The healthcare industry faced several headwinds in the last year, such as higher interest rates, more antitrust regulatory review concerns, higher valuations and recession worries. But despite these headwinds, health services deals “remained resilient” for the 12 months ending May 15, according to a PwC report published Wednesday.
“We continue to remain optimistic about the health services deals outlook for the remainder of 2023, with corporate and private equity (PE) players alike holding large levels of capital that needs to be deployed, and sector dynamics driving a need for health services companies to adapt and reinvent themselves,” the report stated.
In the 12 months leading up to May 15, health services deal volumes decreased just 4% from the year prior. Deal volumes this year were still nearly twice as high as from 2018 to 2020, however.
When it comes to deal values, there was a 15% decrease in 2023 compared to last year. This represents a “continuation of the trend seen in 2022 where a greater portion of deal volume is being driven by smaller value roll-up and add-on transactions as opposed to transformational platform deals and megadeals,” the report said.
Still, more than half of the deal value in the last year was driven by megadeals, which are deals with a valuation of at least $5 billion. This is similar to 2021 and 2022.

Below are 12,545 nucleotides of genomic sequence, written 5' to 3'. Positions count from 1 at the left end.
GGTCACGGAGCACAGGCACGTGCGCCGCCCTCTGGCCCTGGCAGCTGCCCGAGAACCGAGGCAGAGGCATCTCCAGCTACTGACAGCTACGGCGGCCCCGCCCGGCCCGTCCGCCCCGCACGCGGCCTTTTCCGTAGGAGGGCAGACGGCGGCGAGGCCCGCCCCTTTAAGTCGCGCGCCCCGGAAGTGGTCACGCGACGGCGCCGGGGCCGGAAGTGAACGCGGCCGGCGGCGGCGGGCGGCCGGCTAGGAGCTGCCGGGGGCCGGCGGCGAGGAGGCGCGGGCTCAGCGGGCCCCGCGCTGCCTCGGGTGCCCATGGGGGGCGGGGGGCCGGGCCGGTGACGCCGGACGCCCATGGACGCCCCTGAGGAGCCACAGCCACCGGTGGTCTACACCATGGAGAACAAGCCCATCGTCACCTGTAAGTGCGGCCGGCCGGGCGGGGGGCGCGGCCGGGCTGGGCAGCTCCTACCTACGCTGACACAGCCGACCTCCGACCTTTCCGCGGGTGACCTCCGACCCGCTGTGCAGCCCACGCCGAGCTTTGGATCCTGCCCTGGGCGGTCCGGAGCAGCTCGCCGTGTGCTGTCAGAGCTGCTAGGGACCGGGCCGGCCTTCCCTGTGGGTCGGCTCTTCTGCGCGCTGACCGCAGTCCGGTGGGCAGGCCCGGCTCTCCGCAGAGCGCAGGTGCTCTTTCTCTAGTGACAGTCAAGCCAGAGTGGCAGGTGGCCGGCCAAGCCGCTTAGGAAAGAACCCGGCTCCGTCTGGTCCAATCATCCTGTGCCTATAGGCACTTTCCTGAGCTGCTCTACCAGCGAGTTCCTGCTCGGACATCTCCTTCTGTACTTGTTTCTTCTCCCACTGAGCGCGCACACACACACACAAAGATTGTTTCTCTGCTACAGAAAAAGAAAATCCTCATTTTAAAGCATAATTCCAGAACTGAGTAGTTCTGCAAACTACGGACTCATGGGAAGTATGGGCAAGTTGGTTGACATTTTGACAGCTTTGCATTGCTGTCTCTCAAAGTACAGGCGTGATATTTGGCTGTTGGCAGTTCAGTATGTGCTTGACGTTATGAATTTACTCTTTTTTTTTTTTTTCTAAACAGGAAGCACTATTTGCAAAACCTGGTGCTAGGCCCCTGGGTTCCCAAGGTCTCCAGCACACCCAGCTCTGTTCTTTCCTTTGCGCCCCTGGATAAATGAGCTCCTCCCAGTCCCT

There were six megadeals in the 12 months ending May 15, according to PwC. These include:
- CVS Health’s $10.6 billion acquisition of primary care company Oak Street Health
- Walgreens-backed VillageMD’s $8.9 billion acquisition of Summit Health-CityMD, a company that offers primary, specialty and urgent care.
- The $7.1 billion acquisition of contract research organization Syneos Health by a private investment consortium, which included Elliott Investment Management, Patient Square Capital and Veritas Capital
- CVS Health’s $8 billion acquisition of home care company Signify Health
- The $7.4 billion acquisition of Mediclinic International by a consortium of investors
- Chubb’s $5.4 billion acquisition of Cigna’s life, accident and supplemental benefits business
When looking ahead, “recent uncertainty presents headwinds, but also yields potential opportunities,” the report said.
These uncertainties include Medicaid redeterminations — the process for determining enrollees’ eligibility for Medicaid — which resumed in April after a pause during the Covid-19 public health emergency. But this could be an opportunity for more growth in the exchange and employer-sponsored plans.
Antitrust opposition to deals may mean more medium-sized players could be in better positions for deals as well.
There will also be “phased in” risk adjustment-based reimbursement declines over the next three years for Medicare Advantage, instead of the declines occurring all at once, according to PwC.
“While partially alleviating the immediate fears around MA plans, the continued focus on risk adjustment normalization presents opportunities for managed care, benefit management, and point solutions programs to differentiate themselves in driving lower costs of care, and in turn, volume share in the broader payer and related support services segment,” the report said.
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